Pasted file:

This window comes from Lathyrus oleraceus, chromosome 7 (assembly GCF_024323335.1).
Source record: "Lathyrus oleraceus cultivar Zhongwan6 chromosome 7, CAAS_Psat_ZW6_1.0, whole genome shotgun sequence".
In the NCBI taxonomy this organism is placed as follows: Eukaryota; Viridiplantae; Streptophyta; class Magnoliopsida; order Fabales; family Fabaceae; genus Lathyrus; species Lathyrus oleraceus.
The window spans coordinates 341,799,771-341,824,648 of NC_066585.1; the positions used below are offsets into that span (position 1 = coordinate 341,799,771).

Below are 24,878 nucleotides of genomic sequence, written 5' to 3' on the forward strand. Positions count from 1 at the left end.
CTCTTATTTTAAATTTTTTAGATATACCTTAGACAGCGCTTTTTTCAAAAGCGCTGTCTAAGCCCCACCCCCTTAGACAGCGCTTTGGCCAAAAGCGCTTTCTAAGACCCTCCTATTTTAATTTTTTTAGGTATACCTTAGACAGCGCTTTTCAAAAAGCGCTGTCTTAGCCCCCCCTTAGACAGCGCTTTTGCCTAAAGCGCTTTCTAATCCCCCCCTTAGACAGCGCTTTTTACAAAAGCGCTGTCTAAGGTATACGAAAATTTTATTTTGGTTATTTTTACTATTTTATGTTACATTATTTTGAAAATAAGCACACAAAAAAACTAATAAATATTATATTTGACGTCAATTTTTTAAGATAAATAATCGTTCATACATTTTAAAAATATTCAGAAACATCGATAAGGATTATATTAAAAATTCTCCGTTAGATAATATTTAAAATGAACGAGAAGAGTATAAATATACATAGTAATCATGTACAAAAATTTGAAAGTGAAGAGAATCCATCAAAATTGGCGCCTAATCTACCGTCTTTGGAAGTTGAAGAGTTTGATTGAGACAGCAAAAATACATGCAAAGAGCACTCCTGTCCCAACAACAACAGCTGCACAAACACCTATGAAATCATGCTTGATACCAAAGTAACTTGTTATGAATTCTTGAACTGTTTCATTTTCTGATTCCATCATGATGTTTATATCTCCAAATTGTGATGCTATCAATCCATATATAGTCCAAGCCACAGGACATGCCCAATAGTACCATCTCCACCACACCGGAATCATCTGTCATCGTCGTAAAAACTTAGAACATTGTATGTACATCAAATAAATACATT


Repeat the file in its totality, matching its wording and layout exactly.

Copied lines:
This window comes from Lathyrus oleraceus, chromosome 7 (assembly GCF_024323335.1).
Source record: "Lathyrus oleraceus cultivar Zhongwan6 chromosome 7, CAAS_Psat_ZW6_1.0, whole genome shotgun sequence".
In the NCBI taxonomy this organism is placed as follows: Eukaryota; Viridiplantae; Streptophyta; class Magnoliopsida; order Fabales; family Fabaceae; genus Lathyrus; species Lathyrus oleraceus.
The window spans coordinates 341,799,771-341,824,648 of NC_066585.1; the positions used below are offsets into that span (position 1 = coordinate 341,799,771).

Below are 24,878 nucleotides of genomic sequence, written 5' to 3' on the forward strand. Positions count from 1 at the left end.
CTCTTATTTTAAATTTTTTAGATATACCTTAGACAGCGCTTTTTTCAAAAGCGCTGTCTAAGCCCCACCCCCTTAGACAGCGCTTTGGCCAAAAGCGCTTTCTAAGACCCTCCTATTTTAATTTTTTTAGGTATACCTTAGACAGCGCTTTTCAAAAAGCGCTGTCTTAGCCCCCCCTTAGACAGCGCTTTTGCCTAAAGCGCTTTCTAATCCCCCCCTTAGACAGCGCTTTTTACAAAAGCGCTGTCTAAGGTATACGAAAATTTTATTTTGGTTATTTTTACTATTTTATGTTACATTATTTTGAAAATAAGCACACAAAAAAACTAATAAATATTATATTTGACGTCAATTTTTTAAGATAAATAATCGTTCATACATTTTAAAAATATTCAGAAACATCGATAAGGATTATATTAAAAATTCTCCGTTAGATAATATTTAAAATGAACGAGAAGAGTATAAATATACATAGTAATCATGTACAAAAATTTGAAAGTGAAGAGAATCCATCAAAATTGGCGCCTAATCTACCGTCTTTGGAAGTTGAAGAGTTTGATTGAGACAGCAAAAATACATGCAAAGAGCACTCCTGTCCCAACAACAACAGCTGCACAAACACCTATGAAATCATGCTTGATACCAAAGTAACTTGTTATGAATTCTTGAACTGTTTCATTTTCTGATTCCATCATGATGTTTATATCTCCAAATTGTGATGCTATCAATCCATATATAGTCCAAGCCACAGGACATGCCCAATAGTACCATCTCCACCACACCGGAATCATCTGTCATCGTCGTAAAAACTTAGAACATTGTATGTACATCAAATAAATACATT